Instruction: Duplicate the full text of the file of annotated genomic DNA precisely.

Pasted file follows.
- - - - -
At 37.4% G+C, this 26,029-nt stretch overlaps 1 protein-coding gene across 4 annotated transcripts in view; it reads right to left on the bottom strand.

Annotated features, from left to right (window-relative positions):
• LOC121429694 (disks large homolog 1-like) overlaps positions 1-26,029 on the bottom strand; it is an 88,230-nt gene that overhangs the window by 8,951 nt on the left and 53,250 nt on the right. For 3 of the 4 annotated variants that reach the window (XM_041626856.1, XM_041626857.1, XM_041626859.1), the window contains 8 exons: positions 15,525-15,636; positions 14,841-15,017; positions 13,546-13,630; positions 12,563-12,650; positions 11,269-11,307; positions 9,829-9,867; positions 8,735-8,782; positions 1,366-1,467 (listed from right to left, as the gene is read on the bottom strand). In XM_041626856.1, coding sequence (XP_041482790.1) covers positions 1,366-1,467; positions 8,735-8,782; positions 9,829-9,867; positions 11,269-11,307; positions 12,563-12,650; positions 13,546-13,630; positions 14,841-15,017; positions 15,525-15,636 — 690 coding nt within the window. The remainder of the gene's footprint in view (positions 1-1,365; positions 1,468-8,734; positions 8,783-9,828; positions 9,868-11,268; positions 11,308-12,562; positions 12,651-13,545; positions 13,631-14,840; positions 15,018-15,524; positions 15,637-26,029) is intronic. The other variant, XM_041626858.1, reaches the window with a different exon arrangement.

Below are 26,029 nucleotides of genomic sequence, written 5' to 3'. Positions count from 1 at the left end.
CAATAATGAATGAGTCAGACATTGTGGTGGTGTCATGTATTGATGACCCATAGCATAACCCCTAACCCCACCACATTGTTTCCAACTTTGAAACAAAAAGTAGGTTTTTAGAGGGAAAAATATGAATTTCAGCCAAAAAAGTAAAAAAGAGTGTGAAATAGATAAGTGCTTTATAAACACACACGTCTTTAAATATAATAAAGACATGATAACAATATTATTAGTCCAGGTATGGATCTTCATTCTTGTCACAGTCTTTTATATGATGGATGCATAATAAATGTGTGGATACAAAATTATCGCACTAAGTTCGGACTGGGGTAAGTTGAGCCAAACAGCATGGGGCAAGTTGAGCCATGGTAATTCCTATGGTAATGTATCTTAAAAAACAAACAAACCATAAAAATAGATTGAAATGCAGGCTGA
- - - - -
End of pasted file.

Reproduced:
At 37.4% G+C, this 26,029-nt stretch overlaps 1 protein-coding gene across 4 annotated transcripts in view; it reads right to left on the bottom strand.

Annotated features, from left to right (window-relative positions):
• LOC121429694 (disks large homolog 1-like) overlaps positions 1-26,029 on the bottom strand; it is an 88,230-nt gene that overhangs the window by 8,951 nt on the left and 53,250 nt on the right. For 3 of the 4 annotated variants that reach the window (XM_041626856.1, XM_041626857.1, XM_041626859.1), the window contains 8 exons: positions 15,525-15,636; positions 14,841-15,017; positions 13,546-13,630; positions 12,563-12,650; positions 11,269-11,307; positions 9,829-9,867; positions 8,735-8,782; positions 1,366-1,467 (listed from right to left, as the gene is read on the bottom strand). In XM_041626856.1, coding sequence (XP_041482790.1) covers positions 1,366-1,467; positions 8,735-8,782; positions 9,829-9,867; positions 11,269-11,307; positions 12,563-12,650; positions 13,546-13,630; positions 14,841-15,017; positions 15,525-15,636 — 690 coding nt within the window. The remainder of the gene's footprint in view (positions 1-1,365; positions 1,468-8,734; positions 8,783-9,828; positions 9,868-11,268; positions 11,308-12,562; positions 12,651-13,545; positions 13,631-14,840; positions 15,018-15,524; positions 15,637-26,029) is intronic. The other variant, XM_041626858.1, reaches the window with a different exon arrangement.

Below are 26,029 nucleotides of genomic sequence, written 5' to 3'. Positions count from 1 at the left end.
CAATAATGAATGAGTCAGACATTGTGGTGGTGTCATGTATTGATGACCCATAGCATAACCCCTAACCCCACCACATTGTTTCCAACTTTGAAACAAAAAGTAGGTTTTTAGAGGGAAAAATATGAATTTCAGCCAAAAAAGTAAAAAAGAGTGTGAAATAGATAAGTGCTTTATAAACACACACGTCTTTAAATATAATAAAGACATGATAACAATATTATTAGTCCAGGTATGGATCTTCATTCTTGTCACAGTCTTTTATATGATGGATGCATAATAAATGTGTGGATACAAAATTATCGCACTAAGTTCGGACTGGGGTAAGTTGAGCCAAACAGCATGGGGCAAGTTGAGCCATGGTAATTCCTATGGTAATGTATCTTAAAAAACAAACAAACCATAAAAATAGATTGAAATGCAGGCTGA